KUWAIT, March 27 (KUNA) -- The Saudi-led "Operation Decisive Storm" against the Yemeni Houthi militia and troops loyal to ousted president Ali Abdullah Saleh continued to derive large-scale regional and international support on Friday.
The coalition launched fresh airstrikes that cut the supply route between Sana'a and the stronghold of the Houthi rebels in the northern governorate of Sa'dah and destroyed a bridge used by the Houthis for transporting militants and munitions, Brig.-Gen. Ahmad Asiri, adviser to the Saudi Minister of Defense, said in his daily briefing in Riyadh.
"Saudi Apaches pounded Houthi military camps near the borders with Yemen while UAE warplanes hit air defense bases and arms caches in several parts of Yemen," he said, noting that there were no ground movements near the borders.
The air campaign also led to the destruction of a runway at Al-Anad airbase, south Yemen, and a number of warplanes captured by the Houthis in several airbases, Brig. Gen. Asiri disclosed.
He added that the forces loyal to the legitimate President Abd Rabbu Mansour Hadi and the popular committees continue defending the Yemeni people against the Houthi and the forces loyal to ousted president Ali Abdullah Saleh.
"We coordinate with the pro-legitimacy troops and the popular committees. Our reconnaissance aircraft fly over Yemen around the clock," he said, advising the Yemenis to keep away from the Houthi locations.
"We will not allow anybody to provide the Houthis with weapons and our operations are meant to support legitimacy and maintain Yemen's unity and stability," he made clear.
The Operation Decisive Storm gains momentum with several countries in the Middle East, notably Egypt, Morocco, Pakistan and Turkey, stating readiness to take part in the operation, while other countries stated unequivocal support to it.
In Cairo Egypt's President Abdelfatah Al-Sisi renewed commitment to the security of the Gulf Cooperation Council (GCC) States.
"Security of the Gulf is a redline and integral to Egypt's national security," Sisi said during a phone call he received from Saudi King Salman bin Abdulaziz Al Saud, late Thursday night.
The president underlined the need for joining forces to counter challenges facing the Arab region, presidential spokesman Alaa Youssef said in a statement.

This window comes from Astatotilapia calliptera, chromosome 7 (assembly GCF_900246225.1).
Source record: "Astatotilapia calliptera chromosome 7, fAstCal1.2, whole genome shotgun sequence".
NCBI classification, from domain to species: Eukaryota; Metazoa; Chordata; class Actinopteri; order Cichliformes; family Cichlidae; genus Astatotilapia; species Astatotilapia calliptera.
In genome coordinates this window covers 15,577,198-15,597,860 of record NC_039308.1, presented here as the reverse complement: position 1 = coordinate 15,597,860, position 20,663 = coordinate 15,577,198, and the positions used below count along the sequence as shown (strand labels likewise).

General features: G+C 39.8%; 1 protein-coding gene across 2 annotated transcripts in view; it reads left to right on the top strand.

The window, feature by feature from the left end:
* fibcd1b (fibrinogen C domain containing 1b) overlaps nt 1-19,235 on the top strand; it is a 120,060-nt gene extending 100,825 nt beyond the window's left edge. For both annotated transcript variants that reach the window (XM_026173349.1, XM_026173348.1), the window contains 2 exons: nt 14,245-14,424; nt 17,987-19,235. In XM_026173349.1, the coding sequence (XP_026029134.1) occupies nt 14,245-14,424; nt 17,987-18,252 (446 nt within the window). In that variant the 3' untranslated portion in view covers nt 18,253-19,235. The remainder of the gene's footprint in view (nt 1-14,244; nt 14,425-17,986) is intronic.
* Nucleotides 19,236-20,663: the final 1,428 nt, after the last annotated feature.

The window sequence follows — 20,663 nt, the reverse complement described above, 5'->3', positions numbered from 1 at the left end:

For his part, King Salman expressed appreciation to Egypt's political and military support to Operation "Decisive Storm" in Yemen, Youssef noted.
The two leaders addressed topics on the agenda of the 26th Arab Summit due in Egypt on Saturday, with terrorism on top as "a direct threat to the Arab national security." President Al-Sisi discussed the latest developments of the military operation in a phone conversation initiated by Saudi Minister of Defense Prince Mohammad bin Salman.
He also discussed the issue with Bahraini King Hamad bin Essa Al-Khalifa who arrived earlier today in Sharm El-Sheikh for the 26th Arab summit, due to open tomorrow Saturday.
King Hamad said that the nature of current challenges outlines the need for Arab nations to acknowledge that there is an "evidently dangerous deterioration" on all levels.
"The deterioration of economic and security conditions, alongside a lack of joint Arab projects and initiatives have created a dangerous void, and this has provided an opportunity for regional and international interventions in our internal affairs," he affirmed. In Rabat the Moroccan Royal Court said late last night King Mohammad VI and Saudi King Salman bin Abdulaziz Al Saud discussed by phone the latest developments of the situation in Yemen and other regional issues.
King Mohammad VI affirmed Morocco's full support to the Saudi-led coalition to restore legitimacy and stability in Yemen.
He put the warplanes of the Moroccan Air Force, stationed in the UAE, at the disposal of the multi-national coalition.
On his part, King Salman expressed gratitude to the Moroccan monarch for his support to Saudi Arabia and the other GCC states.
In Islamabad, Pakistani Minister for Defense Khwaja Asif said his country will defend Saudi Arabia in face of any danger threatening its territorial integrity.